new kayak design took first place London Boat Show 2008

Discussion in 'Boat Design' started by john zimmerlee, May 1, 2008.

  1. john zimmerlee
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    Location: Atlanta GA

    john zimmerlee Junior Member

    Now that I've won the concept award, I need help cleaning up the design of Stream Dancer.

    This hands-free electric powered fishing kayak is controlled solely by your feet and operates in 6 inches of water without harming fragile underwater environments. Each heel rests in a sliding foot control which has linear potentiometers inputting pulse width modulation speed controllers which vary power to each of two submersible motors on either side of the kayak's centerline. The motors drive augers instead of props for less cavitation and stronger bite in the water, resulting in powerful turns and quick change in direction.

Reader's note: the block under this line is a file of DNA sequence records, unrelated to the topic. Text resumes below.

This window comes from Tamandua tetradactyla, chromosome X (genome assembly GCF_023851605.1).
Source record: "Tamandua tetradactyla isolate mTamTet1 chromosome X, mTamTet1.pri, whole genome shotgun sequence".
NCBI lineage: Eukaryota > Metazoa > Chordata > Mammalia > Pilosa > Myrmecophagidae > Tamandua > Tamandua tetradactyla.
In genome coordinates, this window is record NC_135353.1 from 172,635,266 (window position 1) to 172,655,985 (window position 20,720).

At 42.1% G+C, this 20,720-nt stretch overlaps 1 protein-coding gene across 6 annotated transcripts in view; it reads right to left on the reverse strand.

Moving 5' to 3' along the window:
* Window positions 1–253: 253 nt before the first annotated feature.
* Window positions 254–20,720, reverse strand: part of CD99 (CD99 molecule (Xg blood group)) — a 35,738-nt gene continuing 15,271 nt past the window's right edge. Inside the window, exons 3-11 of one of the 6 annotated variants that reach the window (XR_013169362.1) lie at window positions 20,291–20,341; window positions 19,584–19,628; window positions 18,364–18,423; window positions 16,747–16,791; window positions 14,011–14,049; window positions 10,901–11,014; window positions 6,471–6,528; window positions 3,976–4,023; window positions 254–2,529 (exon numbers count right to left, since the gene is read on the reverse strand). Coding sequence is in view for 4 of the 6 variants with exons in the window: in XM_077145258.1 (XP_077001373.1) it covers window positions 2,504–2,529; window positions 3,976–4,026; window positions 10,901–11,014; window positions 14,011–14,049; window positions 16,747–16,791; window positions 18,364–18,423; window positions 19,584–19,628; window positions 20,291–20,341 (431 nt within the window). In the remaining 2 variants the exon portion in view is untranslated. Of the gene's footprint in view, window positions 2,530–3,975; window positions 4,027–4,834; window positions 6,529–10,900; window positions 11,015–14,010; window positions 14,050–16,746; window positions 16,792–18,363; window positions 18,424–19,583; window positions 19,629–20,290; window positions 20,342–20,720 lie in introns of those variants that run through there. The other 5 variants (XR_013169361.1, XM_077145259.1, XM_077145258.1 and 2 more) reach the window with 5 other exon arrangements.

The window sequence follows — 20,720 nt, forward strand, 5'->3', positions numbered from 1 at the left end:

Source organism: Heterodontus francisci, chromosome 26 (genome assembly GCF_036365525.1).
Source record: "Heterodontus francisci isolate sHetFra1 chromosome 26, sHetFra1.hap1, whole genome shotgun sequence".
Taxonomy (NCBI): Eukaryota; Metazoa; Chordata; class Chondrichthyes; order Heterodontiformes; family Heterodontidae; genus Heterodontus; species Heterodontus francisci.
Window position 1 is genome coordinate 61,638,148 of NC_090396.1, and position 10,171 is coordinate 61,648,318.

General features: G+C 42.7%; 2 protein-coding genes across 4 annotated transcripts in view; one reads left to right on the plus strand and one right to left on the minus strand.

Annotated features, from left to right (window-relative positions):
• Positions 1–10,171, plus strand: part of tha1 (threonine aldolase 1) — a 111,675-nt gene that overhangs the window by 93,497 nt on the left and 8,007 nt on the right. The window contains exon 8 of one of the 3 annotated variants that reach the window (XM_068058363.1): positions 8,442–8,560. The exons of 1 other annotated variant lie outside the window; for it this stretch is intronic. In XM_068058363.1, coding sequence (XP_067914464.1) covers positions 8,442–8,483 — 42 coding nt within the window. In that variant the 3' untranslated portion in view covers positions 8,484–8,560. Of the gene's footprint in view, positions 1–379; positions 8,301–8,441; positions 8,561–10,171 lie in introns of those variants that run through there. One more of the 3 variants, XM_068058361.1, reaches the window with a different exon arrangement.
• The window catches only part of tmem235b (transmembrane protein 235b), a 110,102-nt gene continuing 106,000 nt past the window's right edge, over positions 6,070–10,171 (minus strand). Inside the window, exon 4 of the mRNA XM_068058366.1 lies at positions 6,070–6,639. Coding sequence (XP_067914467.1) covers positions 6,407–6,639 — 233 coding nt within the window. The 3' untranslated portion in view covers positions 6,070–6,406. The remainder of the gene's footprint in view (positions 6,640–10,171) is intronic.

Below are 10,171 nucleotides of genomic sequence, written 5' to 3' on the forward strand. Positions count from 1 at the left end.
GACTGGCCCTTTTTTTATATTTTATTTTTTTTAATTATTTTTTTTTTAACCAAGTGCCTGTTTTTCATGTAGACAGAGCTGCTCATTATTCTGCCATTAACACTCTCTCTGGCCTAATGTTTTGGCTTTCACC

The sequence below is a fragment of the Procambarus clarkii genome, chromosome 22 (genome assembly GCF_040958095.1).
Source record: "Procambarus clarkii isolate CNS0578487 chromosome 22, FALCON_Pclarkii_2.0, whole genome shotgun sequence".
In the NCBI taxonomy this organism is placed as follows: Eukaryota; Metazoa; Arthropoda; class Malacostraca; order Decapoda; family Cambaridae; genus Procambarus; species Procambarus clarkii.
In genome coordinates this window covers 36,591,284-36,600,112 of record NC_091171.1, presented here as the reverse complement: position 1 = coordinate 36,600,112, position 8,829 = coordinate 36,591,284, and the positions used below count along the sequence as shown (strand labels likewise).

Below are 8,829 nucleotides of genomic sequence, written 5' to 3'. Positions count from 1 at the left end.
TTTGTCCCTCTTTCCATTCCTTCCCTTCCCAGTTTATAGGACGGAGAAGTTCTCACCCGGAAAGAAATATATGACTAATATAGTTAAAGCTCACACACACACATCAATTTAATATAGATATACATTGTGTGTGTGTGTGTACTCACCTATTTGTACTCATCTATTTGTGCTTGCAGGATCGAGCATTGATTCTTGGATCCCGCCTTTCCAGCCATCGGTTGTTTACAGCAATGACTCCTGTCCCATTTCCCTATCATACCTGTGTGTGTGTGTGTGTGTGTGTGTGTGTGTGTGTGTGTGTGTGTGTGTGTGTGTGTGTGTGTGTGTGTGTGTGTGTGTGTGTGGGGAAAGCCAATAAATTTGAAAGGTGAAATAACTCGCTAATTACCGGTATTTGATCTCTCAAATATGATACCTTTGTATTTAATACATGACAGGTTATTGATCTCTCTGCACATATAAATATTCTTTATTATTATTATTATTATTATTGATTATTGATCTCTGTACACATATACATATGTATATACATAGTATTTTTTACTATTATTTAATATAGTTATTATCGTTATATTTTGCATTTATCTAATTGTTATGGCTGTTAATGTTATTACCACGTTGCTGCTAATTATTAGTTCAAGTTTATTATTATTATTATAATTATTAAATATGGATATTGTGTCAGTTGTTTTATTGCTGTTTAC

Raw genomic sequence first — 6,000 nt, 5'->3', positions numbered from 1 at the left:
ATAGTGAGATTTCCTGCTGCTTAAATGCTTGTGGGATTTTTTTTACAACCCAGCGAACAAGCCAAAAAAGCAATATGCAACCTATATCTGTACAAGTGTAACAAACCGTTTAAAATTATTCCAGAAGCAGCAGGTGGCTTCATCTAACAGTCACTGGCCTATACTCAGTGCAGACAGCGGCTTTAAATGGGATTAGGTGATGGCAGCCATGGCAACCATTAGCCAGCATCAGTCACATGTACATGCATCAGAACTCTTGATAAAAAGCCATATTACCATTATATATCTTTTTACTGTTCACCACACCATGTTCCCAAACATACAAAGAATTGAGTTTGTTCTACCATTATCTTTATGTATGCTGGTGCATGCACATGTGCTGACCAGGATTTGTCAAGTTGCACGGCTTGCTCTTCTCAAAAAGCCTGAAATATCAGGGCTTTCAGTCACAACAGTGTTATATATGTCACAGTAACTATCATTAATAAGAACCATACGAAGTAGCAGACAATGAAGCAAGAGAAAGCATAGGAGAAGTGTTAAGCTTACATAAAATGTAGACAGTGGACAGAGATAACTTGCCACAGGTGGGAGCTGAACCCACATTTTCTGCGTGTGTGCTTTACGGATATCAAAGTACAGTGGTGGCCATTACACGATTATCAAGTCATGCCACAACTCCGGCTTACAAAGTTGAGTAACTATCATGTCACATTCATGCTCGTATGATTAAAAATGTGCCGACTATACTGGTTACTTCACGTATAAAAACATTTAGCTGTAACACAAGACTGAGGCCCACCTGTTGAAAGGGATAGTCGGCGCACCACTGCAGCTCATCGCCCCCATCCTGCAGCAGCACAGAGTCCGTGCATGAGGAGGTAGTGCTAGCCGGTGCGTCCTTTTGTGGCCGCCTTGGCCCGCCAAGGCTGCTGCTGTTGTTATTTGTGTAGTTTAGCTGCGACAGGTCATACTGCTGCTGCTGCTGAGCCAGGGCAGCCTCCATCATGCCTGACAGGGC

Stream Dancer's hull is now 10 ft long and about 38" wide. It's currently a tri-hull in the middle and kayak-like at each end. It seems to plough at high speed which leads me to believe I'm overspeeding the hull's max speed.

    Should I make Stream Dancer's hull longer or modify to a blend of a planing hull? Any hints or software out there?

    The augers are simple (no cupping) for equal performance forward and backward, but I'm challenged as to diameter and pitch for the 30 amp 12 volt motors i'm using.

    The project can be seen at www.streamdancer.com

    Four major kayak manufacturers have expressed interest but none can take on a new project this year. Guess I'm on my own to figure this out.

    Appreciate your help,

    John Zimmerlee
    770-565-4420
     
    Last edited: May 1, 2008
  2. kach22i
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    kach22i Architect

    I seem to recall the plough in the rapids video last year.

    Are you sure other Kayaks don't do this as well?

    I mean most of them have generous splash/spray aprons don't they?

    Sample - collar type:
    http://www.adventuresuppliesuk.com/boats_canoes.html
    [​IMG]

    How about adding a raise ridge to deflect water off the top of the bow and around the seated opening?